ARI scores of groups are shown in [Table 3]. There were statistically significant differences in the amount of resin left on the enamel surfaces after debonding among the six groups (c2 = 17.22, d = 5, P = 0.004). Mann-Whitney U test demonstrated that the unbleached group (group one) was significantly different from other groups (P < 0.023) while the differences between the other groups were not significant (P > 0.05).


   Discussion Top


According to the results of the present study bleaching with 10% carbamide peroxide (group two) resulted in a significant decrease in bond strength values compared to the unbleached group (group one). The results of our study coincide with those of previous studies, [4],[5] which might be attributed to enamel surface morphology with varying degrees of surface roughness and structural changes by loss of prismatic formation. [10],[11],[12] Furthermore, alterations in the organic substance, the loss of calcium and decreases in microhardness are potential causes for a reduction in bond strength. [13],[14] In addition, it has been purported that residual oxygen from the bleaching agent interferes with resin infiltration into the bleached enamel or inhibits resin polymerization. [15],[16]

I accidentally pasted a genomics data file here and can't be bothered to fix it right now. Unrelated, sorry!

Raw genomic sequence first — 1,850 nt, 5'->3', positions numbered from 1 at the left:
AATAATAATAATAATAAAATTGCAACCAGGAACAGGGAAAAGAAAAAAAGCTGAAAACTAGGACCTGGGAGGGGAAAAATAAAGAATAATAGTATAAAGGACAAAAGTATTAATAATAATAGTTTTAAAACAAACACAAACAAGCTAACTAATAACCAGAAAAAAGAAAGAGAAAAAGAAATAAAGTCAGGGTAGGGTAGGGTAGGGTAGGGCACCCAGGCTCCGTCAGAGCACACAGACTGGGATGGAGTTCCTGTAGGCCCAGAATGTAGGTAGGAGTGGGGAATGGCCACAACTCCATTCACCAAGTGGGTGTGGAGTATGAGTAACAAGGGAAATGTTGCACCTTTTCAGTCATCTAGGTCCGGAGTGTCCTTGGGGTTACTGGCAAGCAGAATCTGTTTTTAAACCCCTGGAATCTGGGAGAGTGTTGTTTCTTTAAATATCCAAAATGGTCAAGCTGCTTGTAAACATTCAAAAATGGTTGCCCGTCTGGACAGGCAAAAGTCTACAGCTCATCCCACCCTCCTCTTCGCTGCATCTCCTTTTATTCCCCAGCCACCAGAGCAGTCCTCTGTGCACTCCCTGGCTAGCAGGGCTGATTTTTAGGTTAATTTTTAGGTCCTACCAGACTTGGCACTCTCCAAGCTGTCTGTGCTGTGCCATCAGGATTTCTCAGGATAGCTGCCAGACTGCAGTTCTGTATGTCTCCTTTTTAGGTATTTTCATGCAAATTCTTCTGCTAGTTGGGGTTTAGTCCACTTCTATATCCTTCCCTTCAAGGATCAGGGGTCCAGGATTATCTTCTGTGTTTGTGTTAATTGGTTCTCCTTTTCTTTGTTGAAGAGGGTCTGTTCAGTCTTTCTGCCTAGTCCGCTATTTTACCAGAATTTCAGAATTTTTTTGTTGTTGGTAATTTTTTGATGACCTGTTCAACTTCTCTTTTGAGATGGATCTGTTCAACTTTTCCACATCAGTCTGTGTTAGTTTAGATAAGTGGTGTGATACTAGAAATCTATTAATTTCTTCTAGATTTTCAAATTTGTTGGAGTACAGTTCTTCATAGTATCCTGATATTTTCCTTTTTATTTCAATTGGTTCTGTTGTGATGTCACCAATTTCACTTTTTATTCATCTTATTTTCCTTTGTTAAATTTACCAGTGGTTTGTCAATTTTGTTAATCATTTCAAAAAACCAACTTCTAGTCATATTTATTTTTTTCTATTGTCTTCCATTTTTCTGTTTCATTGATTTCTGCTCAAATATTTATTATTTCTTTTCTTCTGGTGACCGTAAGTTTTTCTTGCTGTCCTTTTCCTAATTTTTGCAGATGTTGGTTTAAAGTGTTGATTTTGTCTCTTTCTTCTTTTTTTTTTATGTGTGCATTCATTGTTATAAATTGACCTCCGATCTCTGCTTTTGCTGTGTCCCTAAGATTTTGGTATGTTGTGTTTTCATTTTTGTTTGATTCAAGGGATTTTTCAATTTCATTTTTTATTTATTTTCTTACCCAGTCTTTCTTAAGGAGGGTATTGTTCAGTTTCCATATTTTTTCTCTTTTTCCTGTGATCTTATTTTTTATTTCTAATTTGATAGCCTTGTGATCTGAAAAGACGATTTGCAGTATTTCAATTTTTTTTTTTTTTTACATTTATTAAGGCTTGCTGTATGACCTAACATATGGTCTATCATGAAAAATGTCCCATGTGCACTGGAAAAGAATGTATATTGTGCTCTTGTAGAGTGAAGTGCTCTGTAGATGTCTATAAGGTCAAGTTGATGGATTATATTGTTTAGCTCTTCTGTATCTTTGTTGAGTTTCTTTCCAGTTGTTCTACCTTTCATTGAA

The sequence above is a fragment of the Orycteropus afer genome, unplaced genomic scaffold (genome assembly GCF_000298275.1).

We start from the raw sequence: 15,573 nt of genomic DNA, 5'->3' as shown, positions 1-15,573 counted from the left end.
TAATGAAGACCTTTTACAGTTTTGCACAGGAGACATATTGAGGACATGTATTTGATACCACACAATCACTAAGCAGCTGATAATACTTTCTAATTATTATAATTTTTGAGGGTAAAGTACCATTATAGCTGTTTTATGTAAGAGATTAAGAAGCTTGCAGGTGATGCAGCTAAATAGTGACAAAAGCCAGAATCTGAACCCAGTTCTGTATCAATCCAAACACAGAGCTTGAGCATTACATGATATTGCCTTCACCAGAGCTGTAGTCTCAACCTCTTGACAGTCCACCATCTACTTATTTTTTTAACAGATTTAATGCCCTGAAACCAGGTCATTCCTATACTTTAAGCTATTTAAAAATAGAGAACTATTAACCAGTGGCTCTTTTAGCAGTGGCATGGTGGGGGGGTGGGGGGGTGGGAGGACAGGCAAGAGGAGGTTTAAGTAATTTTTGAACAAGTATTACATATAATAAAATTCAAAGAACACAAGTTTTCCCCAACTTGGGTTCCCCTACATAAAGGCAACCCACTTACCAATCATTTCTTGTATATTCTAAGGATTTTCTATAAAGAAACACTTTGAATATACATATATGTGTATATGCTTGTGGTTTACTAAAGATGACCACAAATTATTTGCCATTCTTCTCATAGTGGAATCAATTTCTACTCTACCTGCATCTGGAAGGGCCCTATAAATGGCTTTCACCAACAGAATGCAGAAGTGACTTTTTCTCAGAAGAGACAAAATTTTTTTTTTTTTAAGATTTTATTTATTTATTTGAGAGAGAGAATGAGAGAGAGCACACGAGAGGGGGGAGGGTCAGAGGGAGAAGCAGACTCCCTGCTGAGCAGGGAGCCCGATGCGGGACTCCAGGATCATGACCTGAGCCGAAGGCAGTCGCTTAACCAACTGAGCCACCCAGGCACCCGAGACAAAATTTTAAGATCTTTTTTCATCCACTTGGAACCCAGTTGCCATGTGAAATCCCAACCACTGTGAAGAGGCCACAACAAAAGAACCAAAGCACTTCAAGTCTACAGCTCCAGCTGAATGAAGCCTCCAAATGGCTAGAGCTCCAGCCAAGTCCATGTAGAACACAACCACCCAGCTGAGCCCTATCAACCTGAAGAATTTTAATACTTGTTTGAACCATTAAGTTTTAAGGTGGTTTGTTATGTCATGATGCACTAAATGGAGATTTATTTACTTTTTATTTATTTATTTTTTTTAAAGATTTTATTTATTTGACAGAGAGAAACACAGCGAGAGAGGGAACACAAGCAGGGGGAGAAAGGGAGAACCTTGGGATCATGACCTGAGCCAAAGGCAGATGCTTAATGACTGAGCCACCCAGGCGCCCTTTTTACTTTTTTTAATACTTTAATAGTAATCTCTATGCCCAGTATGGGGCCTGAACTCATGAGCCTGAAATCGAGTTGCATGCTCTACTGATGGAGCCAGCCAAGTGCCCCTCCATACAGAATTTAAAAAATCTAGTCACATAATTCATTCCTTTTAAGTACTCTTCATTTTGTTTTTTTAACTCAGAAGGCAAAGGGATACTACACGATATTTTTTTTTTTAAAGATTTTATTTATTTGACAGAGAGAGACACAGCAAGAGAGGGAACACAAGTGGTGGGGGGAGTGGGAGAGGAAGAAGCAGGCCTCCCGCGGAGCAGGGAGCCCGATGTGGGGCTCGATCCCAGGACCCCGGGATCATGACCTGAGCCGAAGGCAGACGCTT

The results of the present study revealed that there were significant differences between bond strengths of the bleached group and groups with antioxidant treatments (groups three to six) and the application of sodium ascorbate significantly improved the bond strength following bleaching. These results concur with those of previous studies. [4],[7],[17],[18]

Ascorbic acid and its salts are well-known antioxidants and are capable of reducing a variety of oxidative compounds, especially free radicals. [4],[5],[8] Since ascorbic acid (Vitamin C) and its salts are non-toxic and widely used in the food industry as antioxidants, it is unlikely that their intra-oral use will result in any adverse biological effects or clinical hazards. [8] Furthermore, it is probable that by restoring the altered redox potential of the oxidized bonding substrate, sodium ascorbate allows free-radical polymerization of the adhesive to proceed without premature termination and, hence, reverse the compromised bonding. [4]

Similar to previous studies, [17],[19] our results indicated that there were no significant differences in bond strength values between two forms of sodium ascorbate [hydrogel and solution] (groups three to six). It seems that sodium ascorbate hydrogel might be effective at the same level as the solution form of sodium ascorbate in neutralizing the oxidising effects of the bleaching agent and increasing bond strength. However, among groups with antioxidant treatment, there were no significant differences in bond strengths between groups with three-hour antioxidant application (groups four and six) and group one (unbleached group).